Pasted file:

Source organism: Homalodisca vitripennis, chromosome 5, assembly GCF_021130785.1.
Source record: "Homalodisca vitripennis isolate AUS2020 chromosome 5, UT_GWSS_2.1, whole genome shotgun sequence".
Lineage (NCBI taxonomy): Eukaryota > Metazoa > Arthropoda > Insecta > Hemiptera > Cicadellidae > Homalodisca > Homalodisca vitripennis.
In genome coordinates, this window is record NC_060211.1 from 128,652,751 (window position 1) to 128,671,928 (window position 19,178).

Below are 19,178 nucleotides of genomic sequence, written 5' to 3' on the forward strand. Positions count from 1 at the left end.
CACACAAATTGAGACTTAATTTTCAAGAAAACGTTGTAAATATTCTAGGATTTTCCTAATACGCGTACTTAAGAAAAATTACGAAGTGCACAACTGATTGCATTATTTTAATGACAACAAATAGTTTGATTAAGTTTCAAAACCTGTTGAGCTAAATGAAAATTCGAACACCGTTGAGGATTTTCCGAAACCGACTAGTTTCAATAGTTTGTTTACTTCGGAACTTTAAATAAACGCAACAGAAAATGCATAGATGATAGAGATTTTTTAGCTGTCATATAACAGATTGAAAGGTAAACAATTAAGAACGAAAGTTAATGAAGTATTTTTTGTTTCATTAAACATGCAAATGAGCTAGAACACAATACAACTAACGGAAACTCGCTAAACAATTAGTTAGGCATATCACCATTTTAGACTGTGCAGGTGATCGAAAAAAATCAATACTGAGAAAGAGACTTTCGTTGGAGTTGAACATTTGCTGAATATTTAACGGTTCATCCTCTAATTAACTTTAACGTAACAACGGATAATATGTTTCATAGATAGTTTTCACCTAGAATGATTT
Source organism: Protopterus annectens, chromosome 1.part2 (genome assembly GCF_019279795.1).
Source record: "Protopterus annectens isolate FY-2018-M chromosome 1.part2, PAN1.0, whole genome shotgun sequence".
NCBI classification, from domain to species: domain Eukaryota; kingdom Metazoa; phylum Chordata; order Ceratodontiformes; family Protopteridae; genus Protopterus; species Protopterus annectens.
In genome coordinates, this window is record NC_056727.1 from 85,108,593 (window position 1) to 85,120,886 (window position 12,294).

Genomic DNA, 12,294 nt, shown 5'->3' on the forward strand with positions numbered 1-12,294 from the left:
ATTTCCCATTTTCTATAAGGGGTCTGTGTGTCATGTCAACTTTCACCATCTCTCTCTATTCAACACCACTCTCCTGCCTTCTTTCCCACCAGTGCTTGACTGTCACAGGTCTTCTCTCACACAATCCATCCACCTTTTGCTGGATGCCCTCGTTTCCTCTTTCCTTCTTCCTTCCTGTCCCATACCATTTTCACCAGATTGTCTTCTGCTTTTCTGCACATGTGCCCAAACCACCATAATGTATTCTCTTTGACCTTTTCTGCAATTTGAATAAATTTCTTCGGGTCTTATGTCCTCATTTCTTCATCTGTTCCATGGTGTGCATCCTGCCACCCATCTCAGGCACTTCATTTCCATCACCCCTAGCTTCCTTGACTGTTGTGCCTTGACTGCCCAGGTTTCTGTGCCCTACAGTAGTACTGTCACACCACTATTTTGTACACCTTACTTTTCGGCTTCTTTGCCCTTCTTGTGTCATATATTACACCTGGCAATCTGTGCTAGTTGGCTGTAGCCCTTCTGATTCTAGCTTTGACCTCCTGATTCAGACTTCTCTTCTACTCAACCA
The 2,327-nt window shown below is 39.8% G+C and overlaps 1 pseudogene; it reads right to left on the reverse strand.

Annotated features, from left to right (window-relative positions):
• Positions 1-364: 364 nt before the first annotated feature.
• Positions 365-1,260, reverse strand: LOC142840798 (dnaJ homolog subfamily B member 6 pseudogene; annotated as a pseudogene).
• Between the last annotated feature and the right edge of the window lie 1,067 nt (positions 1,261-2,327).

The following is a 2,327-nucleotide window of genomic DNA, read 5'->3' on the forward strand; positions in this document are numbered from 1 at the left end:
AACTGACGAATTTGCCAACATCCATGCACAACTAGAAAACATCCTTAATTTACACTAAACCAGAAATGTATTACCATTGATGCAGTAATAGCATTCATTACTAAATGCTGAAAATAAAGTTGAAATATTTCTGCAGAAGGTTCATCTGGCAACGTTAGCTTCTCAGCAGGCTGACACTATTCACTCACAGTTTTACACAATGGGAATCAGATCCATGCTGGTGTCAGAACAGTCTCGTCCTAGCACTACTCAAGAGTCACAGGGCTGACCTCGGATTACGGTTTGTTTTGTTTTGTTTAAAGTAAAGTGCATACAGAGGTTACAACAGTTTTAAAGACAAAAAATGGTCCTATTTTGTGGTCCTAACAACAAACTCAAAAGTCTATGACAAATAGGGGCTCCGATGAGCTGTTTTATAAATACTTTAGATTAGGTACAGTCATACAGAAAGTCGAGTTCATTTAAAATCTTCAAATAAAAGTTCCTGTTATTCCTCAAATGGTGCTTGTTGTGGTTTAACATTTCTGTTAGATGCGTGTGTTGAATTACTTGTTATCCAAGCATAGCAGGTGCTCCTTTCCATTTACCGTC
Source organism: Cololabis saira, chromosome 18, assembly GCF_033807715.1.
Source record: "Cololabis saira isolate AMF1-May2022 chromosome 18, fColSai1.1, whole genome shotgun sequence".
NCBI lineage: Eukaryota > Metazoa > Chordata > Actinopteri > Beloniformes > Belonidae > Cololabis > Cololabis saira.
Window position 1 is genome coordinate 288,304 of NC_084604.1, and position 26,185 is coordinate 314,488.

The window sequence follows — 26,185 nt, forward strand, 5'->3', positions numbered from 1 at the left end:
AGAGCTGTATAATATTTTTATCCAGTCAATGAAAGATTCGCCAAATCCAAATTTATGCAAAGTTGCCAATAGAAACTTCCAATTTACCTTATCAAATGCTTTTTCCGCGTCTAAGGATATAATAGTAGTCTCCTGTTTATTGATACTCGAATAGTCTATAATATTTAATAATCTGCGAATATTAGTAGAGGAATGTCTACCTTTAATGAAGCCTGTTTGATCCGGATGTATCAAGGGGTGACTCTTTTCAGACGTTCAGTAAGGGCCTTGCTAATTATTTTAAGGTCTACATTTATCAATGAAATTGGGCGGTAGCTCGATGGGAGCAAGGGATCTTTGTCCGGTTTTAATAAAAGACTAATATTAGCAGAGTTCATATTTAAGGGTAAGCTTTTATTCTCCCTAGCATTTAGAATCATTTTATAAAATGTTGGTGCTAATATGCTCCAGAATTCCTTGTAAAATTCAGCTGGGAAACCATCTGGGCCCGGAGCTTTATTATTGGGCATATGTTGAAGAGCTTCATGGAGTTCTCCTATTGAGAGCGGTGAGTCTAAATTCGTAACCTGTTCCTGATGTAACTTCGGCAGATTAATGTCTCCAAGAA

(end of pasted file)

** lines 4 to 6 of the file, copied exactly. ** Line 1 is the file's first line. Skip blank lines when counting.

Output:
In genome coordinates, this window is record NC_060211.1 from 128,652,751 (window position 1) to 128,671,928 (window position 19,178).

Below are 19,178 nucleotides of genomic sequence, written 5' to 3' on the forward strand. Positions count from 1 at the left end.
CACACAAATTGAGACTTAATTTTCAAGAAAACGTTGTAAATATTCTAGGATTTTCCTAATACGCGTACTTAAGAAAAATTACGAAGTGCACAACTGATTGCATTATTTTAATGACAACAAATAGTTTGATTAAGTTTCAAAACCTGTTGAGCTAAATGAAAATTCGAACACCGTTGAGGATTTTCCGAAACCGACTAGTTTCAATAGTTTGTTTACTTCGGAACTTTAAATAAACGCAACAGAAAATGCATAGATGATAGAGATTTTTTAGCTGTCATATAACAGATTGAAAGGTAAACAATTAAGAACGAAAGTTAATGAAGTATTTTTTGTTTCATTAAACATGCAAATGAGCTAGAACACAATACAACTAACGGAAACTCGCTAAACAATTAGTTAGGCATATCACCATTTTAGACTGTGCAGGTGATCGAAAAAAATCAATACTGAGAAAGAGACTTTCGTTGGAGTTGAACATTTGCTGAATATTTAACGGTTCATCCTCTAATTAACTTTAACGTAACAACGGATAATATGTTTCATAGATAGTTTTCACCTAGAATGATTT